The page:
5:59 pm: Game has been called off. It will be played tomorrow on the reserve day.
This is Sriram Veera, signing off. Join us tomorrow; hopefully weather will clear by then. It will be another day-and-night affair tomorrow. Hope you enjoyed the Don stories. I promise there won't be any more Bradman stuff tomorrow from me in case there is rain. We will talk about other characters and entertaining events. See ya tomorrow.
5:50 pm: Jamie: "Highly unlikely we will have any cricket this evening. Large puddles all across the plastic tarps. They will need plenty of time to drain the water. The drainage system here is not a reputed one. "
Give him 300 and ask him to go out,'' shouted a spectator at the Australians v Worcestershire match in 1934 during Don Bradman's innings of 206, the second of the three consecutive double centuries he made against that County. A lady watching the Don score 452 not out in 415 minutes for NSW against Queensland on January 30, 1930, remarked ``Why don't they let someone else have a turn? I am sick of looking at him.''
That the Don was a nightmare to the bowlers is revealed in a despatch by Arthur Mailey in 1949. He wrote ``I felt sorry for those bowlers who were and will be up tomorrow against Bradman. Breaking through his defence is even more difficult than getting clearance from the Taxation Department.I've tried both.''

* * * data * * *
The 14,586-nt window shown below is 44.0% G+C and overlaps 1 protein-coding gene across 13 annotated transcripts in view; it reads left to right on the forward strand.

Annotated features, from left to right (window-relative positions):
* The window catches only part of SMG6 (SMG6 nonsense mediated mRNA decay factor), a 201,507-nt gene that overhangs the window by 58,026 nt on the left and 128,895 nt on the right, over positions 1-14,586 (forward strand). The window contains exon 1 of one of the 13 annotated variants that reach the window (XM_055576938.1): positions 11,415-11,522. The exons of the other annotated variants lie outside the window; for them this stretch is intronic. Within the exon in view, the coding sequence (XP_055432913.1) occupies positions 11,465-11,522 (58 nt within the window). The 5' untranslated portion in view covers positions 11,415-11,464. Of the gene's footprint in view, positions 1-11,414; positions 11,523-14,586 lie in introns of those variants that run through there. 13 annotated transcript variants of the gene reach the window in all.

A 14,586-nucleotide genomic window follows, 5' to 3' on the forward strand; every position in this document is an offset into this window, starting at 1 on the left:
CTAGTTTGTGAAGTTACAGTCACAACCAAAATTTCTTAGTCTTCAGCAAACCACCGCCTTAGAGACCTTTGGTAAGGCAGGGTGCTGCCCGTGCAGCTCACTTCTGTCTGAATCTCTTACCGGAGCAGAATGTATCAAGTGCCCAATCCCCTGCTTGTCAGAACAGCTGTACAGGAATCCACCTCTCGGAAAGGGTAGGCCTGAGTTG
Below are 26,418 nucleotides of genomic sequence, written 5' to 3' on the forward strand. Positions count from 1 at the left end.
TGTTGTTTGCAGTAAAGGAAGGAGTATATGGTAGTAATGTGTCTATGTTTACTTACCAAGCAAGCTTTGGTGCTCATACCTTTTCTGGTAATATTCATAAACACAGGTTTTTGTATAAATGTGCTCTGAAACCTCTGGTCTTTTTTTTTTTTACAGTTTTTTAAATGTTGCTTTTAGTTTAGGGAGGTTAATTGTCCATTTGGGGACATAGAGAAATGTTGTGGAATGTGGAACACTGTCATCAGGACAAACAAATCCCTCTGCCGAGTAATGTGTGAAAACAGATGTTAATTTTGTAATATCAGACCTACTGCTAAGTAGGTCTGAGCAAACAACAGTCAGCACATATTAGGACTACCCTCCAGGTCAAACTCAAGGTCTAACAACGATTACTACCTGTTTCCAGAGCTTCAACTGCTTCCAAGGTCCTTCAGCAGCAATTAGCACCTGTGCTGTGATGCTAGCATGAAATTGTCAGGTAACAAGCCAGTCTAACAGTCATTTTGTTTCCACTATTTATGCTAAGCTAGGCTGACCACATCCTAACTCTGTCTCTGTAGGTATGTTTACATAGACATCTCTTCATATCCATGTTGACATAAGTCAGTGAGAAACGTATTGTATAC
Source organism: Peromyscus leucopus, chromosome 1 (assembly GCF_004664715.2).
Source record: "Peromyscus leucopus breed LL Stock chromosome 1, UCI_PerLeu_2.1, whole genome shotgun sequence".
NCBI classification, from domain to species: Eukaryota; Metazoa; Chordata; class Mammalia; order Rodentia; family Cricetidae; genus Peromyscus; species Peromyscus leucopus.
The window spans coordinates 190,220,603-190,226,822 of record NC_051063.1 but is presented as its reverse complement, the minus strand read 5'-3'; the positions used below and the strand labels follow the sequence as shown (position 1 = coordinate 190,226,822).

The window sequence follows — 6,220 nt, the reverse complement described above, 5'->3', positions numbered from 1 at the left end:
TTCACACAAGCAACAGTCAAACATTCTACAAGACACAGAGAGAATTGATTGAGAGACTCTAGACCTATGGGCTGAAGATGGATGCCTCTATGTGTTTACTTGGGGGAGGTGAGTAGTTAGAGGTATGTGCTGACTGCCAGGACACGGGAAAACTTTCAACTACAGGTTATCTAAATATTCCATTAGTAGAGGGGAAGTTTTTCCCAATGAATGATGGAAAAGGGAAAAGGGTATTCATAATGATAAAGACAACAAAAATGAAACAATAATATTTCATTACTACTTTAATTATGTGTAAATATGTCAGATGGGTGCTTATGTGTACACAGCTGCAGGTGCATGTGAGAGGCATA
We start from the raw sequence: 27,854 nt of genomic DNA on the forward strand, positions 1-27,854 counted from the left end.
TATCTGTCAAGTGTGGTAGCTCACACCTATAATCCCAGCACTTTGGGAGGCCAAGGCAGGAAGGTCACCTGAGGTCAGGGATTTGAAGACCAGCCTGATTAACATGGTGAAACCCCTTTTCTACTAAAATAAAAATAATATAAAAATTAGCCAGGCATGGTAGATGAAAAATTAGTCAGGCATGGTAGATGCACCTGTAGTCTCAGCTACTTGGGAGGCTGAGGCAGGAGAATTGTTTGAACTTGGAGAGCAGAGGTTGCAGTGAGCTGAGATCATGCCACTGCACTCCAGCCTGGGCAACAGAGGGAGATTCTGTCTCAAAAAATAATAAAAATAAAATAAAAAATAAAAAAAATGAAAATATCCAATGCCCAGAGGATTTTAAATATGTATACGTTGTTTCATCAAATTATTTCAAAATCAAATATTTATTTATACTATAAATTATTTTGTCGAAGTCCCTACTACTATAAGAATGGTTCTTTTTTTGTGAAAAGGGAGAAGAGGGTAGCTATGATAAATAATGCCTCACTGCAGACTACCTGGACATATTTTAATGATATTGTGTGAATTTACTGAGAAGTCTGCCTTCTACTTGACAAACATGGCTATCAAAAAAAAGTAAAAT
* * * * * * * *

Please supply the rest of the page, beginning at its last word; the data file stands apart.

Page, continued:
On Bradman's first tour of England in 1930 there was a popular rumour that the English pitches would sort him out. As an ardent subscriber to this theory, George Macauley, the feisty Yorkshire seam bowler, couldn't wait to get at Bradman.
When Yorkshire played the Australians Macauley demanded loudly of his captain: "Let me have a go at this bugger." His first over was a maiden. Bradman then hit him for five fours in the second over and took 16 from the third. A spectator yelled: "George, tha' should have kept thi' bloody trap shut."
5:10 pm: Yep, you guessed it: It's raining. They can wait till 8:15 pm to make it 20 overs a side. We have a reserve day tomorrow in case there is no play today. Next update in 30 minutes.
Dennis Batchelor: During Bradman's second century I learned that he was suffering from ill-health. I fancy it was a touch of 'flu with a rising temperature. I dare say if he had had plague we should have got rid of him for 150.
Was Larwood the fastest bowler you ever saw?
Don: No he wasn't. At his best he was very good, very fast, but the fastest bowler I've ever seen was Frank Tyson ... he wasn't a good a bowler as Harold but he was exceptionally fast.
Charles Williams (Labour life peer in the English House of Lords and
biographer of Bradman) :